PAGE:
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"Move Along, There's Nothing to See Here"

Inside Pine Gap: The Spy Who Came In From The Desert - David Rosenberg

Since June of 1970, the American National Security Agency (NSA), has jointly operated a satellite communications station in Pine Gap, Australia, together with various Australian intelligence agencies. Security surrounding the facility is very tight, so the civilian world has little idea what specifically is done there, but the site has been controversial because of suspicions that it supports unpopular wars and/or may be involved in domestic spying in Australia and/or the USA.

 

The author, Mr. Rosenberg, is a 23 year veteran of the NSA, and spent sixteen years at Pine Gap as an electronic signals analyst, so I was hoping for more insights about what goes on inside. Unfortunately, the book is mostly a generic autobiography about an American who moves to Australia, and is filled with innocuous observations about kangaroos, Australian slang, and how hot it gets in the Outback in summer. Honestly, much of this book does not especially depend on the fact that Rosenberg works at Pine Gap for the NSA, and would probably have read exactly the same if he had moved to Alice Springs to work in a grocery store.

 

But then there are a few spots which are partly redeeming. We do at least learn:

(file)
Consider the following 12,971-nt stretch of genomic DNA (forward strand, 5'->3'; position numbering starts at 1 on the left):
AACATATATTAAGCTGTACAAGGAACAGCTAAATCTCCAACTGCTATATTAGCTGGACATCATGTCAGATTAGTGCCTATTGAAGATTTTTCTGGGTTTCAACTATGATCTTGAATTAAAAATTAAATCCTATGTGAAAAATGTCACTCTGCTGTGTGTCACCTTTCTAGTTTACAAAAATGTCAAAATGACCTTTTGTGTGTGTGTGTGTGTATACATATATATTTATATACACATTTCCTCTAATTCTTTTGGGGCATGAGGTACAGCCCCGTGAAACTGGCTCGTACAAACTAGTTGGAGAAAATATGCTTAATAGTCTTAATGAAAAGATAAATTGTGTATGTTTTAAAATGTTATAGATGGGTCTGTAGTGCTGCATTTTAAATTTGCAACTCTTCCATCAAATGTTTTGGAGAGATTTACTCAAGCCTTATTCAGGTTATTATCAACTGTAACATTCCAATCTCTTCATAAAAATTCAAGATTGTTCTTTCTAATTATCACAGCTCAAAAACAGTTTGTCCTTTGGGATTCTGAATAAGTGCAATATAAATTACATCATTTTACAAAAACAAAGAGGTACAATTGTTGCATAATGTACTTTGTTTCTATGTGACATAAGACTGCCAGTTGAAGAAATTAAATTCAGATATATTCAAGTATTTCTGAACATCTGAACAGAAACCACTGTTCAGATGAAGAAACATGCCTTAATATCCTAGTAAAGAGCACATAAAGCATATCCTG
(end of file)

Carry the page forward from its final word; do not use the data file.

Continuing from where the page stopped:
1) ...that Pine Gap monitors foreign and domestic missile telemetry signals... the information missiles broadcast about their speed, altitude, course, etc which nations monitor as part of their arms treaty verification process.

 

2) ...how Pine Gap supported the first and second Gulf Wars, as well as NATO operations in Kosovo, by identifying certain kinds of radar used to guide surface-to-air missiles, GPS-jamming technologies, and ship and aircraft homing beacons. 

 

3) ...that Pine Gap's rural Australian location was selected because it is one of the few places in the southern hemisphere where the "footprint" of satellites beaming signals down to Earth does not fall into international waters (where a hostile government could legally dispatch a ship to record those broadcasts for future decoding and analysis.)

 

4) and that, due to the state of electronic and telecommunications technology in 1970, satellites of that era did not encrypt the signals they broadcast back to Earth. The necessary additional equipment would have been prohibitively heavy to place in a satellite.

 

Given that we now have satellites which can read license plates from space, and that armed UAV's (Unmanned Aeronautical Vehicles) [i.e. "drones"] have become a prominent feature in our "Global War on Terror", I suspect there is quite a lot that Mr. Rosenberg isn't telling here. There is zero mention about domestic spying, although I have to believe a satellite tracking station like Pine Gap might be involved in something like that. Instead, Mr. Rosenberg sees fit to devote thirty pages to complaining about the bureaucratic obstacles the NSA placed in his way publishing this book.

 

For what it's worth, Rosenberg has a nice enough narrative voice, and comes off as a personable guy who genuinely believes in his agency's mission, and who finally found true love with a lounge singer from Sydney... but who cares? If you buy a book called Inside Pine Gap- The Spy Who Came In From the Desert, it isn't because you want to read about some dude's love life.